Shabbat Parshat Lech Lecha - 5759
In this week's Parshah, we find two examples of a "brit," or covenant, made between G-d and our forefather, Avram, before his name was changed to "Avraham." They are the "brit bein habetarim," the mysterious covenant between the (animal) parts, by which the Jewish People were promised the Land of Israel forever, and the covenant of circumcision, the "brit milah," by which Avram and his future descendants were obligated to perform the act of circumcision in their flesh for all time.
In the Sefer "Binah BaMikra," by Rav Yissachar Yaakovson, Rav Yosef Albo's
discussion in "Sefer HaIkarim" of the "brit bein habetarim" is cited,
particularly with respect to an understanding of why each of the various animals used was
cut in two. Rav Yosef Albo explains there that the two parties to any "brit"
should look upon their new relationship as if they were now one and the same organism, as
the animals used by Avram had been while they were alive, the new relationship having been
created by the passage of the "tanur ashan v'lapid esh," the "smoking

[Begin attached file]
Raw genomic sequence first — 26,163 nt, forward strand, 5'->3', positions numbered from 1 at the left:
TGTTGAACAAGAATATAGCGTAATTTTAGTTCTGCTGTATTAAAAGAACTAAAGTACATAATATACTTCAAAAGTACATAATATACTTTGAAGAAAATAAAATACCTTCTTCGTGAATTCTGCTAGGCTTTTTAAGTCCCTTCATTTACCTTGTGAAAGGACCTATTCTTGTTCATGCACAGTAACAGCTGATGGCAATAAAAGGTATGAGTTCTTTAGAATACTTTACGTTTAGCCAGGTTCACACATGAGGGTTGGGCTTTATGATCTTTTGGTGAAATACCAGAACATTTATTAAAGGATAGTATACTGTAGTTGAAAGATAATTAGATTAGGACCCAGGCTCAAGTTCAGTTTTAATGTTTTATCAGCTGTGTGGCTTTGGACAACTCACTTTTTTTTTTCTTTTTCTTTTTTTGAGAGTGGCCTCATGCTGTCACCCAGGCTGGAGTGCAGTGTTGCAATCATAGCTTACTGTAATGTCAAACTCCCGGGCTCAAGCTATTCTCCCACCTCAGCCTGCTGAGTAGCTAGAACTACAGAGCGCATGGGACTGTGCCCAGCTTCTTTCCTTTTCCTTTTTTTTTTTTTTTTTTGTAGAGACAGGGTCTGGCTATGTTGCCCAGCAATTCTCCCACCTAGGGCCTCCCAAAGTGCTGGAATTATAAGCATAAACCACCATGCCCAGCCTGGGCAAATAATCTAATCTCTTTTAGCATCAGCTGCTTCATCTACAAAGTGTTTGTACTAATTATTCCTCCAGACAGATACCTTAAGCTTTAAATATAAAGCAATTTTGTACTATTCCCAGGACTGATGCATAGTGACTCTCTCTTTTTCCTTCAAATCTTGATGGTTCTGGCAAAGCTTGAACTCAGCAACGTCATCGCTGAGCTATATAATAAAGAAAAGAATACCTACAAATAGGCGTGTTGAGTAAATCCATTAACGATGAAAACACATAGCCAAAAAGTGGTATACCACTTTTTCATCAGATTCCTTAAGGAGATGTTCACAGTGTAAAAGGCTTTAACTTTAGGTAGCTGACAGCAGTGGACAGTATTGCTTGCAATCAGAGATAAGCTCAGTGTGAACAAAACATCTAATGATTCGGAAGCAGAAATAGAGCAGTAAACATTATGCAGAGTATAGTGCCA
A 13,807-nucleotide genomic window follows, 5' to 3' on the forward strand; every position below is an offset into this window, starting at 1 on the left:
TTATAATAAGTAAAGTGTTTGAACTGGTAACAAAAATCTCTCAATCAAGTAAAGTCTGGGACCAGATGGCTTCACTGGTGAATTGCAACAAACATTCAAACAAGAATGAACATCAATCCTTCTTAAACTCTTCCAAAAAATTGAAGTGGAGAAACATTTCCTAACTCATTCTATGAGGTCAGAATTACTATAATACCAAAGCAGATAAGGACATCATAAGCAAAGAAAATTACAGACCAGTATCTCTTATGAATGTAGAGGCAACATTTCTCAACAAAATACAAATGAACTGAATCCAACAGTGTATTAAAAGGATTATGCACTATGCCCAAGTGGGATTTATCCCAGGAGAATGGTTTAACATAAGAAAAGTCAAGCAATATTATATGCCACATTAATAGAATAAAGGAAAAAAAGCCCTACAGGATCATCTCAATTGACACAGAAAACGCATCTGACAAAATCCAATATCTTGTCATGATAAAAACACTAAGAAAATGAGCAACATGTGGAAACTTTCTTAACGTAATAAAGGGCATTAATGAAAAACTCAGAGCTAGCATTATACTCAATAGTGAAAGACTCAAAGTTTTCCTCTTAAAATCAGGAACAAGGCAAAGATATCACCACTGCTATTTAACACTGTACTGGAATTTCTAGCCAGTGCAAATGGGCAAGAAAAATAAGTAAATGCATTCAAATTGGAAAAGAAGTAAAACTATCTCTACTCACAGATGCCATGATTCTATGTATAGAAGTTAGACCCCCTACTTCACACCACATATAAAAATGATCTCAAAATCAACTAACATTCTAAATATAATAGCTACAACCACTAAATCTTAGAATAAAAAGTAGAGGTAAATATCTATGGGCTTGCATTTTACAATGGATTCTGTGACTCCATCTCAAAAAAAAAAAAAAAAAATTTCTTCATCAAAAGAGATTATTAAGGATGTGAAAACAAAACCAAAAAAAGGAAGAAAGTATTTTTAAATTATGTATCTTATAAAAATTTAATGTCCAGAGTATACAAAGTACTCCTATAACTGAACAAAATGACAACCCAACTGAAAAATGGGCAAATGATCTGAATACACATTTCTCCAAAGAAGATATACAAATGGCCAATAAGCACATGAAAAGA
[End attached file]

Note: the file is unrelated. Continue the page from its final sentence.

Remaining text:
furnace and burning torch," among the pieces.
There is a Midrash which says that Adam and Chava were originally created back-to-back, so that when Hashem created Chava, he cut Adam/Chava in half, as were divided the animals used in the "brit bein habetarim." The moral lesson of this Midrash may be to teach us the nature of the "brit nissuin," as indeed the Midrash does speak of the Holy One, blessed be He, acting as the "mesader kiddushin," the "Conductor," or "Arranger," of the wedding ceremony between the "chatan" and the "kallah," the "bridegroom" and the "bride," Adam and Chava.
Thus, two individuals, with different (but hopefully compatible) personalities make a momentous joint decision. They decide to put back together, to restore, so to speak, but also to re-orient the relationship which was "broken," so that they could each develop their separate and unique personalities.
But now they will together build a "bayit ne'eman," a "household faithful" to the Ribbono shel Olam, the Master of the Universe, with two still unique but now inter-dependent "neshamot," "souls," united in a relationship of "dveikut," of "close attachment" one to the other, spiritually, psychologically and physically. Thereby creating a relationship which flourishes in an atmosphere of "ahavah, achavah, shalom and reyut," "love (between husband and wife), brotherly love, and peace, where each is the other's best friend and staunchest ally."
Rabbi Pinchas Frankel
Rabbi Frankel is an Educational Coordinator at the OU